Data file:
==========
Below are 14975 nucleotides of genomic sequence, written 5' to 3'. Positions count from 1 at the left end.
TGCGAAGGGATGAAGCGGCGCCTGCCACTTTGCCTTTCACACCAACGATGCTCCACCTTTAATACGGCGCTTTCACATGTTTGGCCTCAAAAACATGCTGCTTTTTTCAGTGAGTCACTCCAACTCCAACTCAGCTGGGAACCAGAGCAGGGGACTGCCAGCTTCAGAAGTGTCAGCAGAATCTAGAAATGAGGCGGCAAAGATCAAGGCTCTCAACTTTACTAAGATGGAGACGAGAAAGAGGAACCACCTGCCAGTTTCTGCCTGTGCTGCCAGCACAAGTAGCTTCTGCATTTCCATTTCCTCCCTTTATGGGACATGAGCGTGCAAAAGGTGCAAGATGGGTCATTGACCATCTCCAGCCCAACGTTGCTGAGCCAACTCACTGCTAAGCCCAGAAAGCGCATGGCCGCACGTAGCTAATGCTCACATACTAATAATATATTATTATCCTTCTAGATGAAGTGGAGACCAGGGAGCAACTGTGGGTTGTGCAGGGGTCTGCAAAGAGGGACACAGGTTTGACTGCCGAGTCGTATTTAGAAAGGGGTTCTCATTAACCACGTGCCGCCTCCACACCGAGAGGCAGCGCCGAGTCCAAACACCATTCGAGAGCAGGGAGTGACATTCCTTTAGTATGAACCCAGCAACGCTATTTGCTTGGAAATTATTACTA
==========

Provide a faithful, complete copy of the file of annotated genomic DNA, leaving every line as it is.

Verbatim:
Below are 14975 nucleotides of genomic sequence, written 5' to 3'. Positions count from 1 at the left end.
TGCGAAGGGATGAAGCGGCGCCTGCCACTTTGCCTTTCACACCAACGATGCTCCACCTTTAATACGGCGCTTTCACATGTTTGGCCTCAAAAACATGCTGCTTTTTTCAGTGAGTCACTCCAACTCCAACTCAGCTGGGAACCAGAGCAGGGGACTGCCAGCTTCAGAAGTGTCAGCAGAATCTAGAAATGAGGCGGCAAAGATCAAGGCTCTCAACTTTACTAAGATGGAGACGAGAAAGAGGAACCACCTGCCAGTTTCTGCCTGTGCTGCCAGCACAAGTAGCTTCTGCATTTCCATTTCCTCCCTTTATGGGACATGAGCGTGCAAAAGGTGCAAGATGGGTCATTGACCATCTCCAGCCCAACGTTGCTGAGCCAACTCACTGCTAAGCCCAGAAAGCGCATGGCCGCACGTAGCTAATGCTCACATACTAATAATATATTATTATCCTTCTAGATGAAGTGGAGACCAGGGAGCAACTGTGGGTTGTGCAGGGGTCTGCAAAGAGGGACACAGGTTTGACTGCCGAGTCGTATTTAGAAAGGGGTTCTCATTAACCACGTGCCGCCTCCACACCGAGAGGCAGCGCCGAGTCCAAACACCATTCGAGAGCAGGGAGTGACATTCCTTTAGTATGAACCCAGCAACGCTATTTGCTTGGAAATTATTACTA